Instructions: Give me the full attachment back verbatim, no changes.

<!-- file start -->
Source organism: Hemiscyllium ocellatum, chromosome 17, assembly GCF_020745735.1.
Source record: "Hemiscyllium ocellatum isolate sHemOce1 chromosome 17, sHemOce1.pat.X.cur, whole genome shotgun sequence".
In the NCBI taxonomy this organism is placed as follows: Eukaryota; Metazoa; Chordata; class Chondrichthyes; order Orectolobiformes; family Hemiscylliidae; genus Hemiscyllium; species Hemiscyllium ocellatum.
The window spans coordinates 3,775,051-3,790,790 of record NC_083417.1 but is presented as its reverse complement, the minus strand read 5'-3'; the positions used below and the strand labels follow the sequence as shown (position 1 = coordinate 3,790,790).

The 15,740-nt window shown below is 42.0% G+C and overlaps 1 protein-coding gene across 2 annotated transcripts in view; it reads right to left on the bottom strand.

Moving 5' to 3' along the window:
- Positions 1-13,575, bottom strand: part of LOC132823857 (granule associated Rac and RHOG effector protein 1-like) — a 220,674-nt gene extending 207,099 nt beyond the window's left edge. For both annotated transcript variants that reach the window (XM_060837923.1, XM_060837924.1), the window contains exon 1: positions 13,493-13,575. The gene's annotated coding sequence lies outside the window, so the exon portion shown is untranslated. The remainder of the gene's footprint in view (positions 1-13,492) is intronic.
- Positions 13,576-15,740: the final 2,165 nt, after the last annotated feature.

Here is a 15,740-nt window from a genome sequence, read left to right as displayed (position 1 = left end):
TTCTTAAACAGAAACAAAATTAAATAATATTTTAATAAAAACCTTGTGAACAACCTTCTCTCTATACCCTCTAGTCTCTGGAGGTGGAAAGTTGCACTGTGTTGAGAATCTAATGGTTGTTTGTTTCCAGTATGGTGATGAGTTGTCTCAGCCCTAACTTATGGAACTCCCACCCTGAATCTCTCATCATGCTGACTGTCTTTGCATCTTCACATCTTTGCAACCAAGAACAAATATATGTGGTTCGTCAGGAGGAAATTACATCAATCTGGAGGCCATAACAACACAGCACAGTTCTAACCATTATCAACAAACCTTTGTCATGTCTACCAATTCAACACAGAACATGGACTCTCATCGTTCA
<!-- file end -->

Source organism: Hemiscyllium ocellatum, chromosome 17, assembly GCF_020745735.1.
Source record: "Hemiscyllium ocellatum isolate sHemOce1 chromosome 17, sHemOce1.pat.X.cur, whole genome shotgun sequence".
In the NCBI taxonomy this organism is placed as follows: Eukaryota; Metazoa; Chordata; class Chondrichthyes; order Orectolobiformes; family Hemiscylliidae; genus Hemiscyllium; species Hemiscyllium ocellatum.
The window spans coordinates 3,775,051-3,790,790 of record NC_083417.1 but is presented as its reverse complement, the minus strand read 5'-3'; the positions used below and the strand labels follow the sequence as shown (position 1 = coordinate 3,790,790).

The 15,740-nt window shown below is 42.0% G+C and overlaps 1 protein-coding gene across 2 annotated transcripts in view; it reads right to left on the bottom strand.

Moving 5' to 3' along the window:
- Positions 1-13,575, bottom strand: part of LOC132823857 (granule associated Rac and RHOG effector protein 1-like) — a 220,674-nt gene extending 207,099 nt beyond the window's left edge. For both annotated transcript variants that reach the window (XM_060837923.1, XM_060837924.1), the window contains exon 1: positions 13,493-13,575. The gene's annotated coding sequence lies outside the window, so the exon portion shown is untranslated. The remainder of the gene's footprint in view (positions 1-13,492) is intronic.
- Positions 13,576-15,740: the final 2,165 nt, after the last annotated feature.

Here is a 15,740-nt window from a genome sequence, read left to right as displayed (position 1 = left end):
TTCTTAAACAGAAACAAAATTAAATAATATTTTAATAAAAACCTTGTGAACAACCTTCTCTCTATACCCTCTAGTCTCTGGAGGTGGAAAGTTGCACTGTGTTGAGAATCTAATGGTTGTTTGTTTCCAGTATGGTGATGAGTTGTCTCAGCCCTAACTTATGGAACTCCCACCCTGAATCTCTCATCATGCTGACTGTCTTTGCATCTTCACATCTTTGCAACCAAGAACAAATATATGTGGTTCGTCAGGAGGAAATTACATCAATCTGGAGGCCATAACAACACAGCACAGTTCTAACCATTATCAACAAACCTTTGTCATGTCTACCAATTCAACACAGAACATGGACTCTCATCGTTCA